Sunday, April 13, 2014

Forget Me Not: Joe W. Brumfield, Merchant & WWI Veteran in MS

‘Joe W. Brumfield Dies of Heart Attack Monday’

"Joe W. Brumfield native of Walkers Bridge and resident of Puscagoult for the past 40 years, died of a heart attack on Monday night about 9 o’clock. Mr. Brumfield was sitting on the sea wall with friends when the attack came. And even though everything possible was done for him, he died a short time later.

Mr. Brummfield has been in the mercantile business in the coast town for many years and was at one time employed by Godchaux in New Orleans. At a   wholesale convention in New Orleans a few months ago, he was cited as the most outstanding mercantile merchant in the south.

Mr. Brumfield was a Mason, a member of the Rotary Club, and a World War I veteran. He was a member of the Baptist church and served as a deacon. He was son of Frank Brumfield and the late Mrs. Brumfield of Walkers Bridge. Other survivors are his wife, the former Flossie Wingo, a native of Pontotoc, a daughter, Mrs. Vincent Blackwell of Columbia, Missouri, one son, Henry Brumfield of Pascagoula and six sisters, Mrs. Phillip Brunson of Magnolia, Mrs. Pearl Stout, Pascagoula, Mrs. Harry Pittman, Fernwood, Mrs. Lindsey Murphre, Savannah, Ga., Mrs. Audrey Ford and Miss Hannah Brummmmfield, both of Magnolia, and two brothers, Thad Brumfield of Gulfport and Frank Brumfield, Moss Point.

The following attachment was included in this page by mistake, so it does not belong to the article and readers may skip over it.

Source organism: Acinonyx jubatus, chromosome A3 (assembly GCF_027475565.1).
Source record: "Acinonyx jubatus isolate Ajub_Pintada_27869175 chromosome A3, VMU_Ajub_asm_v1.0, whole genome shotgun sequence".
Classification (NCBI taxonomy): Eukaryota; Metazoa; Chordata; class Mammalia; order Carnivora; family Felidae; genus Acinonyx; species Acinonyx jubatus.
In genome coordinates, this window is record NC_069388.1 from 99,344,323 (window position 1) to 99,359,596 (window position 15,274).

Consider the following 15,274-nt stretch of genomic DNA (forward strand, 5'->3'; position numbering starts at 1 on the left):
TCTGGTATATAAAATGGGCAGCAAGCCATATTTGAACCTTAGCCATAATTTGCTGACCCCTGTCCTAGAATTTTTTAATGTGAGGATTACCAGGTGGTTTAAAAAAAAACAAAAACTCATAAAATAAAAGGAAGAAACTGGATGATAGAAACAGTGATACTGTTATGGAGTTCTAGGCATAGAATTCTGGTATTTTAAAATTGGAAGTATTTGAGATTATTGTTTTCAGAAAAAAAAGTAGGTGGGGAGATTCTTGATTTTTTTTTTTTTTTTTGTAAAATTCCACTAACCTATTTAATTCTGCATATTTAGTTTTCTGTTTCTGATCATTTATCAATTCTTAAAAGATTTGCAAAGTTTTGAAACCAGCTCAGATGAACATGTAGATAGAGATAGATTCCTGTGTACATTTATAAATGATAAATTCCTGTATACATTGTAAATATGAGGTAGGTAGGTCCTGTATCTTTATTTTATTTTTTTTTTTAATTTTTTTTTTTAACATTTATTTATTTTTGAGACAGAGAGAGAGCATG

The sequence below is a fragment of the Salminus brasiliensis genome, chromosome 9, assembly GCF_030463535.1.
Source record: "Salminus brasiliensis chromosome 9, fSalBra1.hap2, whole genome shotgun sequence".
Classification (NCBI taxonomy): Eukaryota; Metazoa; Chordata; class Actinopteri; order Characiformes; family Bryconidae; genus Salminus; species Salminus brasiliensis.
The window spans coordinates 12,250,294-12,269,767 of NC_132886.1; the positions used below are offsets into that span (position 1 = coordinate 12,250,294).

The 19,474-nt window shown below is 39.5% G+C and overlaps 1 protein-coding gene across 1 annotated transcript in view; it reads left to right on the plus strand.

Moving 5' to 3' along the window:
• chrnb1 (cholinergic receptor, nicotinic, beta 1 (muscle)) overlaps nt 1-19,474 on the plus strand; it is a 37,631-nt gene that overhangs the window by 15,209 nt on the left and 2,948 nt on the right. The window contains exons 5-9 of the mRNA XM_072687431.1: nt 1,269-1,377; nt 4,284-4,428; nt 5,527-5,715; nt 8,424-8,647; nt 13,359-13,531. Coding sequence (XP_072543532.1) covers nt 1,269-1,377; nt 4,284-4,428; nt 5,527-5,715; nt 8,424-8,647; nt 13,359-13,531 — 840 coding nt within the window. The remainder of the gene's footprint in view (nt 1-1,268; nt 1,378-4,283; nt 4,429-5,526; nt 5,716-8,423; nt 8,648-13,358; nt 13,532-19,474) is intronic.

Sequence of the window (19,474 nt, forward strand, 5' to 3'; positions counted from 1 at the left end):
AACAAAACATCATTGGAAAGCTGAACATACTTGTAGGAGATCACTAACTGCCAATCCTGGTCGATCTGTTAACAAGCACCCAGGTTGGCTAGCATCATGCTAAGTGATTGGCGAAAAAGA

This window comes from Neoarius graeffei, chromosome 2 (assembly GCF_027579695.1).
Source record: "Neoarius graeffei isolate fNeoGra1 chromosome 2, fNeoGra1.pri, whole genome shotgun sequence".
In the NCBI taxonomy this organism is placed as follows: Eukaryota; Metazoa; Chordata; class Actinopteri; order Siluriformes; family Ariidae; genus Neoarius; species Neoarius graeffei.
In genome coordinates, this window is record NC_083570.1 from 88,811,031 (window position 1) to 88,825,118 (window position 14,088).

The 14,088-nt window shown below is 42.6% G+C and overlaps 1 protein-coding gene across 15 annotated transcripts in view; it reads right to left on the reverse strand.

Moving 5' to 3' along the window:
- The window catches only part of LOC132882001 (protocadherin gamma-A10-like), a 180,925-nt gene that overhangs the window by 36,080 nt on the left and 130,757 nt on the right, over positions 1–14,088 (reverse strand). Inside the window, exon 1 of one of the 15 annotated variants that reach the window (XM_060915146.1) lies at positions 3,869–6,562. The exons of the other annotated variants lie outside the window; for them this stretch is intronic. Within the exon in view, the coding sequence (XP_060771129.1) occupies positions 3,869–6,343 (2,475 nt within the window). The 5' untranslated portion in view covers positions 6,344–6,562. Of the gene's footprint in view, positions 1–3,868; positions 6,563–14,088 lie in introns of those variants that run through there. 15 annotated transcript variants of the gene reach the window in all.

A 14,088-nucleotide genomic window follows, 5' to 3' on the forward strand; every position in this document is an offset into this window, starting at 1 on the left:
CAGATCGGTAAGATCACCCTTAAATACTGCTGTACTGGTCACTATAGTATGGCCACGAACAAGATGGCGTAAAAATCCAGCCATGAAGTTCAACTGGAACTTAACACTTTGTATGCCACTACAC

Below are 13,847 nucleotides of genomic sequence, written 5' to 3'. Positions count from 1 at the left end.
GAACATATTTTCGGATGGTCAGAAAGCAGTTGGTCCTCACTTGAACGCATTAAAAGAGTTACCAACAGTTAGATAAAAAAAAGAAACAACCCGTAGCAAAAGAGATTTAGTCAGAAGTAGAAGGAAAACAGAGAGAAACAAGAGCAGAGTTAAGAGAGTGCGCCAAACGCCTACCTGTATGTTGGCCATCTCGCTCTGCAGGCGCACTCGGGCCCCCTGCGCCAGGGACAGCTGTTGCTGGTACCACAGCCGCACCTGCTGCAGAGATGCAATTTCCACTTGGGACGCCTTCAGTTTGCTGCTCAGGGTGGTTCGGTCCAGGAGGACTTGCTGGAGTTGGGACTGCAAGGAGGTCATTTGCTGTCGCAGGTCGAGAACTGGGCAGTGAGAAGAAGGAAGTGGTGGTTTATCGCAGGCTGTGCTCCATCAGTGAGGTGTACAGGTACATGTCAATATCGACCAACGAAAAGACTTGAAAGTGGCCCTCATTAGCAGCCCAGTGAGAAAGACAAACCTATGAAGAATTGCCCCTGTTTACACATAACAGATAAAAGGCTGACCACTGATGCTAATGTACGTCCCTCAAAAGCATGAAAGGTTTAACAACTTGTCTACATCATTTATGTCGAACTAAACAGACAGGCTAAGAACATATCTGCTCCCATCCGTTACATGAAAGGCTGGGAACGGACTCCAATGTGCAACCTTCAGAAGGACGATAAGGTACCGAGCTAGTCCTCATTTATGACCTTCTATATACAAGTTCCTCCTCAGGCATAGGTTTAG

Funeral services were held on Wednesday afternoon at 2:30 from the First Baptist Church in Pascagoula with interment in the Jefferson Memorial Cemetery. Rites were conducted by the rev. Milton Varnado, pastor and lifelong friend of the deceased. He was assisted by several other local ministers."

From: Magee, Zuma Fendlason. Selected Obituaries from Louisiana (Washington & Tangipahoa Parishes) and from Mississippi (Pike, Walthall & Marion Counties). Volume I. Franklinton, Louisiana: Privately printed, 1976. From Franklinton Library, LA.

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  1. That's a nice obituary for an important member of the community. Love that list of survivors, but wouldn't it be helpful if the tradition had been to give the woman's name, not her husband's?

    1. Yes, Wendy, we would make many more connections that way!


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